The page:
At age 15 she came to our academy and immediately impressed everyone, especially her teachers, with her amiable disposition. Until 1910 children were not allowed to make their first communion until they were a good bit older than they are now, usually their younger teens. She was prepared with "much fervour" for her first communion. She was an excellent student, and when she wasn't doing her schoolwork she was engaged in spiritual reading, "holy conversations," or prayer.

She soon expressed interest in becoming a religious, but her parents objected strenuously. She was the youngest child, they doted on her, and they knew she had many talents. However, she continued with her entreaties until they finally relented, and she entered our monastery in late July 1818. She received the habit on August 28, the feast day of St. Augustine.

Her most distinguishing characteristics were docility and exactness, although the latter quality could vex her to the point of scrupulosity. She only troubled herself, however, not others. She became ill during the subsequent year, causing her profession of vows to be delayed. By September 1819 she was worse, and the sisters knew she might not recover. Her parents asked that she be allowed to return to them, and she agreed to this. She continued to decline; the last sacraments were administered, and she died just a few days later on October 7, 1819. She was at her parents' home, but at our request and theirs as well, she was buried here. She was 17 years old.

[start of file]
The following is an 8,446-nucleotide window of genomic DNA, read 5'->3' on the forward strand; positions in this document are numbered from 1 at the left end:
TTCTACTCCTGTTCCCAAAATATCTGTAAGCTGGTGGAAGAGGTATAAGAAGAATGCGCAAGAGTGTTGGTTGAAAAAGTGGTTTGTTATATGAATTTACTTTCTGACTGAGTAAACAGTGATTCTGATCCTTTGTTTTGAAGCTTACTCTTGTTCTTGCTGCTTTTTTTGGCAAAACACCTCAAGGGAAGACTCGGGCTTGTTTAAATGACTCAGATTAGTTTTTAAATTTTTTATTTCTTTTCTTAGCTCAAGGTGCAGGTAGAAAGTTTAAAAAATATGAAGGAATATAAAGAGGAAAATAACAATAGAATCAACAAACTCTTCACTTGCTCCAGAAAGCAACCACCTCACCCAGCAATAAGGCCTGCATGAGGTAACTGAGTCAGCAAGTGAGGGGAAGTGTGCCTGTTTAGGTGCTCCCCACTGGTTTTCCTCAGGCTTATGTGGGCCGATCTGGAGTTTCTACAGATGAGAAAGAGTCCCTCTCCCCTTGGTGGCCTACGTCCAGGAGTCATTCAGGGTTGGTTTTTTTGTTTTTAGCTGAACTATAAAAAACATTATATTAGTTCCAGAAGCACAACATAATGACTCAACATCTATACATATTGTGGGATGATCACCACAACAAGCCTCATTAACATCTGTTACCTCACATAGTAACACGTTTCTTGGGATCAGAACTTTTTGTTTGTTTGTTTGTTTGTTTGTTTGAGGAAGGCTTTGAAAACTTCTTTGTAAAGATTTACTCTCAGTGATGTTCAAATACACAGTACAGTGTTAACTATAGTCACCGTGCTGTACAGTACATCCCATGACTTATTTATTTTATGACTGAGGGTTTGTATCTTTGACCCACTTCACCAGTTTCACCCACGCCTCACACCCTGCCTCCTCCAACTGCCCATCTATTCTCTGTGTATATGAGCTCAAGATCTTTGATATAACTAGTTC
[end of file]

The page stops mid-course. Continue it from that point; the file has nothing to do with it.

18 January 2011

The Mistake of the Pharisees

Today's Gospel recounts an exchange between the Pharisees and Our Lord which has a lot more to do with the heart of the men involved than with the heads of grain they were picking. A closer -- and more compassionate -- look at the Pharisees may help us to mine a spiritual lesson from the account. It is easy to dismiss the Pharisees we encounter in the Gospel as being obsessed with the details of Jewish law.

Consider, for a moment, the track record of the chosen people. A cursory check of the Old Testament reveals a pattern of broken promises. Each generation had its own struggle being faithful to the covenant with Yahweh. In the second century BC a group of men known to us as the Maccabees rebelled against what had a become a "watered down" expression of the Jewish religion. Part of their zeal manifested itself in a return to a faithful observance of the customs of their religion. They felt keenly the many infidelities of their ancestors (and their contemporaries) and they sought to reclaim the practices of their faith. If one were to consider the Pharisees to be the spiritual descendants of these courageous men we meet in the Old Testament, their fixation with a painstaking observance of the letter of the law becomes more understandable. Understandable: yes. Appropriate: no.